Rumor: Rockets, Pelicans interested in Kent Bazemore trade

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The Atlanta Hawks are rebuilding. Rookie Trae Young will be handed the keys to the point guard position (with Jeremy Lin in the interim), which meant Dennis Schroder was out (traded to Oklahoma City). Young men such as John Collins, Omari Spellman, and (at least for a year) Alex Len will populate the frontcourt.

It also means any veterans of value on the roster could be traded.

Enter Kent Bazemore. Which makes this note from Kelly Iko of the USA Today’s Rocketswire worth passing along:

Houston is still active on trade fronts, perusing the market for a wing defender, and remains interested in Kent Bazemore of the Atlanta Hawks—according to a person with knowledge of the situation….

The Pelicans are also a team interested in acquiring Bazemore, but Atlanta is not interested in taking on Solomon Hill. New Orleans also has its 2019 first-round pick.

Both teams could use Bazemore, as both want some help on the wing. Bazemore is a quality “3&D” player on the perimeter, probably the best player on a bad Hawks teams last season. He scored 12.9 points per game last season but more importantly bounced back from a down year with good three-point shooting (39.4 percent), using his drives to draw fouls, and providing leadership on a team that needed it. He will make $18 million this season with a player option for $19.3 million next season.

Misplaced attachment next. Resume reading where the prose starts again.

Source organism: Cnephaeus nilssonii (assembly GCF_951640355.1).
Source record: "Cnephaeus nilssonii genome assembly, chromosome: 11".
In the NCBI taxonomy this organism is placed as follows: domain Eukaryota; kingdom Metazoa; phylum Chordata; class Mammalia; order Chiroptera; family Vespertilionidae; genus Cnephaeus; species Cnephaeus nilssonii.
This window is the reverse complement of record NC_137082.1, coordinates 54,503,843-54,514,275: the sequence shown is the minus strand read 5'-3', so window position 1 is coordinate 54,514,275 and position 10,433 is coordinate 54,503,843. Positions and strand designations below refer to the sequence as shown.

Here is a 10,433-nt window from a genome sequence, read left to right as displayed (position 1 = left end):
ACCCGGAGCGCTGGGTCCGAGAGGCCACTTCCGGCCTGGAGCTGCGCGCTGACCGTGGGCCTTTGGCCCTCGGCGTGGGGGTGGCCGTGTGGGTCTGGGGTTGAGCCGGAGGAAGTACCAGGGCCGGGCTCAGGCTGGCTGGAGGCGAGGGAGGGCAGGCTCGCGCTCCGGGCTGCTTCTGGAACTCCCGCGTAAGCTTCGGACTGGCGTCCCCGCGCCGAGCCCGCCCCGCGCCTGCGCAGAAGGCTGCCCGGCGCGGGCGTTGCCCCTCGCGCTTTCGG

In Houston, Bazemore would play the two/three mixed in with James Ennis, Eric Gordon and Gerald Green (I think it’s a safe bet to say the Rockets will continue to start James Harden in there, too). The challenge is structuring the trade — Atlanta isn’t going to just take on Ryan Anderson‘s remaining two-years, $41.6 million without a lot of young players/sweeteners (and the Rockets’ own late first-round picks aren’t going to cut it). Built to win now, the Rockets aren’t flush with the kind of young talent that would interest Atlanta in a deal.

In New Orleans, Bazemore could start at the two next to Jrue Holiday and the fit would be smooth and an upgrade. Again, the challenge is how to structure a trade: E'Twaun Moore plus some young prospects and picks could work, but the Pelicans aren’t loaded in the young player/picks department, either.

Atlanta is in no rush. Bring Bazemore back, start the season with him, and wait for a good trade option to emerge either at the deadline or next summer. The Hawks don’t need to make a bad trade just to do it, they can ride this out. No pressure. If Houston or New Orleans or anyone else wants to make a trade, the pressure is on them to put together a better deal.